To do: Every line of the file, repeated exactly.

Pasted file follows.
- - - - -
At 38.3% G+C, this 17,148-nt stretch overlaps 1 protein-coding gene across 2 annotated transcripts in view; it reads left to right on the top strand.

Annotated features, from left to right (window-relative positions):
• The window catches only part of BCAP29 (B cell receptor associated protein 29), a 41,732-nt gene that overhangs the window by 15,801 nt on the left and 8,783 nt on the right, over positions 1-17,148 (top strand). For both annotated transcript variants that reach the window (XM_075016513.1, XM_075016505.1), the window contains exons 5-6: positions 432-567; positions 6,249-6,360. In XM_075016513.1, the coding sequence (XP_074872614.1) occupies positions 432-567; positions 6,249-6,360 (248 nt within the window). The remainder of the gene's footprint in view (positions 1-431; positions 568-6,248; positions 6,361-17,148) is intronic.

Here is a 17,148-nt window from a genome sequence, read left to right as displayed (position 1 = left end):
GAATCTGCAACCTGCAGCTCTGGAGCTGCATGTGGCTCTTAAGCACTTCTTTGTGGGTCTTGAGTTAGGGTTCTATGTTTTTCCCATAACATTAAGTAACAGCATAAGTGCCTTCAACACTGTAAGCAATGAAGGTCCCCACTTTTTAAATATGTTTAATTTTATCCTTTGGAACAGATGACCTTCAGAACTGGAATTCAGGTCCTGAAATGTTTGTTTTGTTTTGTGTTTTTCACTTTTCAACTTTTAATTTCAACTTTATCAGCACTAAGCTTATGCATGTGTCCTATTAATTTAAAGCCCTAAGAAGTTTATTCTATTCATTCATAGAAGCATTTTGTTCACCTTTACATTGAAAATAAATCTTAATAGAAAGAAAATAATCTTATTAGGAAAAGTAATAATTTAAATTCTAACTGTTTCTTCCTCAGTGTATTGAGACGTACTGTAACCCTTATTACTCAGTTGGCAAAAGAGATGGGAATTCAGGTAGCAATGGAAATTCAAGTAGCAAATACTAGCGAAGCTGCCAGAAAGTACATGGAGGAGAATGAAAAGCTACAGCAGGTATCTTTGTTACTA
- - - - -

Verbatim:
At 38.3% G+C, this 17,148-nt stretch overlaps 1 protein-coding gene across 2 annotated transcripts in view; it reads left to right on the top strand.

Annotated features, from left to right (window-relative positions):
• The window catches only part of BCAP29 (B cell receptor associated protein 29), a 41,732-nt gene that overhangs the window by 15,801 nt on the left and 8,783 nt on the right, over positions 1-17,148 (top strand). For both annotated transcript variants that reach the window (XM_075016513.1, XM_075016505.1), the window contains exons 5-6: positions 432-567; positions 6,249-6,360. In XM_075016513.1, the coding sequence (XP_074872614.1) occupies positions 432-567; positions 6,249-6,360 (248 nt within the window). The remainder of the gene's footprint in view (positions 1-431; positions 568-6,248; positions 6,361-17,148) is intronic.

Here is a 17,148-nt window from a genome sequence, read left to right as displayed (position 1 = left end):
GAATCTGCAACCTGCAGCTCTGGAGCTGCATGTGGCTCTTAAGCACTTCTTTGTGGGTCTTGAGTTAGGGTTCTATGTTTTTCCCATAACATTAAGTAACAGCATAAGTGCCTTCAACACTGTAAGCAATGAAGGTCCCCACTTTTTAAATATGTTTAATTTTATCCTTTGGAACAGATGACCTTCAGAACTGGAATTCAGGTCCTGAAATGTTTGTTTTGTTTTGTGTTTTTCACTTTTCAACTTTTAATTTCAACTTTATCAGCACTAAGCTTATGCATGTGTCCTATTAATTTAAAGCCCTAAGAAGTTTATTCTATTCATTCATAGAAGCATTTTGTTCACCTTTACATTGAAAATAAATCTTAATAGAAAGAAAATAATCTTATTAGGAAAAGTAATAATTTAAATTCTAACTGTTTCTTCCTCAGTGTATTGAGACGTACTGTAACCCTTATTACTCAGTTGGCAAAAGAGATGGGAATTCAGGTAGCAATGGAAATTCAAGTAGCAAATACTAGCGAAGCTGCCAGAAAGTACATGGAGGAGAATGAAAAGCTACAGCAGGTATCTTTGTTACTA